NEW YORK ( TheStreet) -- If there's room for debate about whether it's a bazooka, it's probably not a bazooka. That's the early read on the latest incremental progress from across the pond. European leaders keep unveiling new wrinkles in the grand plan to contain the region's sovereign debt crisis but until they willing to get bogged down with specifics, investors across the globe are likely to remain wary. Still, the latest news involves creating vehicles to provide some bond protection (20%-30% of the principal amount) in the form of tradable certificates to be issued to buyers of sovereign debt and leveraging the lending power of the European Financial Stability Fund by up to ¿250 billion from its current level of ¿440 billion. Once again, the details are scant but there's an argument to be made that this is a promising start. Given the recent action in U.S. stocks -- a ugly exodus for most of November giving way to a light-volume burst of buying this week that's polished up performance a good bit and brought the Dow Jones Industrial Average back to the brink of positive territory for 2011 -- this may well be enough to bring out the buyers who could rationalize that help is on the way in early 2012 when European officials said these tools will be available. Right now, it feels like the market wants to kick off a Santa Claus rally but isn't quite sure that the coast is clear. Between Janet Yellen's clear QE3 hint earlier Tuesday, recent improvement in economic data and December's strong historical track record, the stage looks set for a strong finish to 2011 if Europe can cooperate and keep the scary headlines to a minimum. But that's a pretty big if and investors whipsawed since volatility spiked in August could just as easily decide to concentrate on picking out presents rather than stocks this time around. As for Wednesday, it's a busy day for economic data. There's the weekly mortgage applications index from the Mortgage Bankers Association at 7 a.m. ET; the monthly layoffs report from Challenger Gray & Christmas for November at 7:30 a.m. ET; the monthly payrolls report from Automatic Data Processing for November at 8:15 a.m. ET; reads on productivity and unit labor costs for the third quarter at 8:30 a.m. ET; Chicago purchasing managers index for November at 9:45 a.m. ET; pending home sales for September at 10 a.m. ET; and the release of the Federal Reserve's Beige Book, providing some detail on anecdotal evidence of economic conditions for November, at 2 p.m. ET.
American Eagle Outfitters ( AEO is one of the stragglers (many of whom are retailers) reporting earnings this week. The Pittsburgh, Pa.-based casual apparel retailer is slated to deliver its fiscal third-quarter results before Wednesday's opening bell, and the average estimate of analysts polled by Thomson Reuters is for a profit of 27 cents a share in the October-ended period. Year-to-date, the stock is down more than 7% based on Tuesday's regular session close at $13.43, and Wall Street is pretty bearish with 23 of the 30 analysts covering the shares at either hold (21) or underperform (2) with the median 12-month price target sitting at $14. American Eagle has come in short of the consensus profit view in its past two quarters, but it should be on solid ground this time around as it provided guidance for earnings of 26 to 27 cents a share in the quarter on Nov. 2 when it said sales totaled $832 million for the three-month period, a year-over-year increase of 11%. Sterne Agee previewed the report on Tuesday, putting the emphasis on what kind of guidance the company may offer up. The firm has a neutral rating (the equivalent of a hold) on the stock with a $15 price target, and said American Eagle seemed to have a very strong showing on Black Friday, which may have prompted it to pull back a bit on its online discounting this week. "AEO appeared to be one of the big winners on Black Friday, as a 40% off promotion up from 20% last year drove massive traffic to stores and long lines at the registers," Sterne Agee observed. "AEO was slightly less promotional than Abercrombie, which offered 50% off before 9 a.m. and 40% off thereafter, and Aeropostale, which offered 50% off plus an extra 20% off (for a total 60% discount). Despite being slightly less promotional, our checks suggest that AEO outperformed its teen retail rivals, particularly ARO." That perception prompted the firm to lift its estimate for fourth-quarter same store sales growth to 6% from 3% but Sterne Agee also factored in additional promotions and cut its gross margin view for the period to 36.5%. That led it to lower its fourth-quarter earnings estimate to 37 cents a share from 40 cents. The current consensus view is for earnings of 39 cents a share in the January-ending period.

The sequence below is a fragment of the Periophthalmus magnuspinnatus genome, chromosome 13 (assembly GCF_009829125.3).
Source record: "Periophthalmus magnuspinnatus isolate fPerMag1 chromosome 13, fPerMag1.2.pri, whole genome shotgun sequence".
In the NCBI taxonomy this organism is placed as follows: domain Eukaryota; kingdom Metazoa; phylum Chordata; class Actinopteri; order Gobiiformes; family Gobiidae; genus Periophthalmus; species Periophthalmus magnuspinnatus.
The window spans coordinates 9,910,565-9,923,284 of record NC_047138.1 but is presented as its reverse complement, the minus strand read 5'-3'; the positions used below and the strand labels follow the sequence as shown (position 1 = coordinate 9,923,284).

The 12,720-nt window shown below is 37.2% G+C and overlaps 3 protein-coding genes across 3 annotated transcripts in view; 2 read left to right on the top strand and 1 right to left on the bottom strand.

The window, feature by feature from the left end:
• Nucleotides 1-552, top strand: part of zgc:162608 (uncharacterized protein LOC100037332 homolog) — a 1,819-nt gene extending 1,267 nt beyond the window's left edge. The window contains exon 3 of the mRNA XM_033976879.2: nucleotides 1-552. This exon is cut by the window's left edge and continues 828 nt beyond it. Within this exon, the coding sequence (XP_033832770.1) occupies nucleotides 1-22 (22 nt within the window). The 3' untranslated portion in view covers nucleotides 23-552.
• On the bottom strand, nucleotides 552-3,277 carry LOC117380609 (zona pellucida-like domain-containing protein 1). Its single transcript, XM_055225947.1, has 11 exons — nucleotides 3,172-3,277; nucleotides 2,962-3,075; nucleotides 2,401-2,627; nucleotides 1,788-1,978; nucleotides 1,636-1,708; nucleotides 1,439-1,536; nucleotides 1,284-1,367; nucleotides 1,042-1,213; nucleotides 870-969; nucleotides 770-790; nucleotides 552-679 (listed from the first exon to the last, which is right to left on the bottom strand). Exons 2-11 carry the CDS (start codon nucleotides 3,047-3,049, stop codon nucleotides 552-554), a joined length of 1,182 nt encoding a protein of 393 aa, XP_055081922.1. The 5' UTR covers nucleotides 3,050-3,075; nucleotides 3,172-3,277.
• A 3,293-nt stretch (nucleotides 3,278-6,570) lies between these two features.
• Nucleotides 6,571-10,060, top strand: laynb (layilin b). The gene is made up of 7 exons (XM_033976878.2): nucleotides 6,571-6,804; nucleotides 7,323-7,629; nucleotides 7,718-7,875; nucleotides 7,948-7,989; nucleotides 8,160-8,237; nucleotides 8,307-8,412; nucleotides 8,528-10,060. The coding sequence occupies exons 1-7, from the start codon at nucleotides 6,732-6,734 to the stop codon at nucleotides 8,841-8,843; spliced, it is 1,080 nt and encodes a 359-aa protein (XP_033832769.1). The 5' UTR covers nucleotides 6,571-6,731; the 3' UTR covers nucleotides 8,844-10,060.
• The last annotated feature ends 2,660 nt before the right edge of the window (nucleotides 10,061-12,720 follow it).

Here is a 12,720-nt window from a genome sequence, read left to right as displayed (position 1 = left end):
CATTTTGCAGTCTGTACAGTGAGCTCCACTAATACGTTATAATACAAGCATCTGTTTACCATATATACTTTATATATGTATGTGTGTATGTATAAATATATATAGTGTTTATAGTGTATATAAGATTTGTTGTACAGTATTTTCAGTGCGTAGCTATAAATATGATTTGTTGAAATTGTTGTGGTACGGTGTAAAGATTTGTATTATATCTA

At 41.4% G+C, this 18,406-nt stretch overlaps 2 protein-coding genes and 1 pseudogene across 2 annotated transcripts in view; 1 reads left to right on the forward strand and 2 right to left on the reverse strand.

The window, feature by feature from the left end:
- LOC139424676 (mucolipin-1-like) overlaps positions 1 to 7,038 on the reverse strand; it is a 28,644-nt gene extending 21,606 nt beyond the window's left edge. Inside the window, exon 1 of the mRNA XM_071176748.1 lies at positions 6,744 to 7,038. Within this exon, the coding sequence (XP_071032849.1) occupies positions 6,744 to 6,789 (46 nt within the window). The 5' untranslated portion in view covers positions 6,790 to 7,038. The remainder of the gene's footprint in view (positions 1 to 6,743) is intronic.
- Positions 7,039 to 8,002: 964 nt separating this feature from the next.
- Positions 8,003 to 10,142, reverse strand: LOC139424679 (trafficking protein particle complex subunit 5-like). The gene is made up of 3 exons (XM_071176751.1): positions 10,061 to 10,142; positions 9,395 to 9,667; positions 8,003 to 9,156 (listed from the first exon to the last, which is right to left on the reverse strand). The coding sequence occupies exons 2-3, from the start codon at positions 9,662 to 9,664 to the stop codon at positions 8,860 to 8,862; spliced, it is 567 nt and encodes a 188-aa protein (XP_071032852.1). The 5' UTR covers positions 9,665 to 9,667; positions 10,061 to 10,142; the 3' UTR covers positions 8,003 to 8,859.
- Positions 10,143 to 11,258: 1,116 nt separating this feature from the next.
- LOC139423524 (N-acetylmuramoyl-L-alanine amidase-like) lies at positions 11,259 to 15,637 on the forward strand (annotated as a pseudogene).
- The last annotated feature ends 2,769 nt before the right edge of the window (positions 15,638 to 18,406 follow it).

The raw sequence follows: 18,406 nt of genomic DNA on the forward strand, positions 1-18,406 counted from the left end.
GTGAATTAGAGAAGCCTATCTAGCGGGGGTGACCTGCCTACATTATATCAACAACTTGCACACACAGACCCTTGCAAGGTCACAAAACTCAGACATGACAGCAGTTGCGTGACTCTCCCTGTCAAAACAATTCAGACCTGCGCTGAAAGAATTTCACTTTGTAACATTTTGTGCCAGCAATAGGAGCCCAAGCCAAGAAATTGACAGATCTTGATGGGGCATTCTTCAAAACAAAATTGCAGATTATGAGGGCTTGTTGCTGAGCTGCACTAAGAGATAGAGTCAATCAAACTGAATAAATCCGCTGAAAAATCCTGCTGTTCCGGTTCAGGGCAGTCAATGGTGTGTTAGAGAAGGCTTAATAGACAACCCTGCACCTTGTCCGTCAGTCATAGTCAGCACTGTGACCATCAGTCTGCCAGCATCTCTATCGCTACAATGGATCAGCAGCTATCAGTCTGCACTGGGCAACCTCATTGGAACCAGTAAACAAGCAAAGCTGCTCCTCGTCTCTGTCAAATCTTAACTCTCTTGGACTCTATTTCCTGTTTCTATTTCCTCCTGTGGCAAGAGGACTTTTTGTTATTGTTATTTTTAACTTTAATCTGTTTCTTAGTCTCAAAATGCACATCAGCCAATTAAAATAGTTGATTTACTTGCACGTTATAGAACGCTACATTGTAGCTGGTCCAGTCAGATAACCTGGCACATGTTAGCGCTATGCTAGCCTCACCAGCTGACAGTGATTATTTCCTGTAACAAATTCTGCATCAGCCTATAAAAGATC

The rest of Wednesday's reporting roster includes Aeropostale ( ARO, Coldwater Creek ( CWTR, Express ( EXPR, Finisar ( FNSR, Fresh Market ( TFM, Guess? ( GES, Jos. A Bank Clothiers ( JOSB, Krispy Kreme Doughnuts ( KKD, La-Z-Boy ( LZB, Shuffle Master ( SHFL, and United Natural Foods ( UNFI. And finally, the late news on Tuesday included a raft of credit rating downgrades of the banks by Standard & Poor's, which was telegraphed in advance by the ratings agency but still prompted some light selling in the after-hours session with Bank of America ( BAC dipping below $5 in extended trades, and Citigroup ( C and JPMorgan Chase ( JPM sliding somewhat. This development can't be painted as a positive for the financials but it's not likely to cast too big a shadow on Wednesday, especially considering the pressures the group is already under. It was notable that the banks didn't participate in Tuesday's gains and the ongoing weakness in the group remains an obstacle for the broad market. -- Written by Michael Baron in New York. >To contact the writer of this article, click here: Michael Baron. >To submit a news tip, send an email to: firstname.lastname@example.org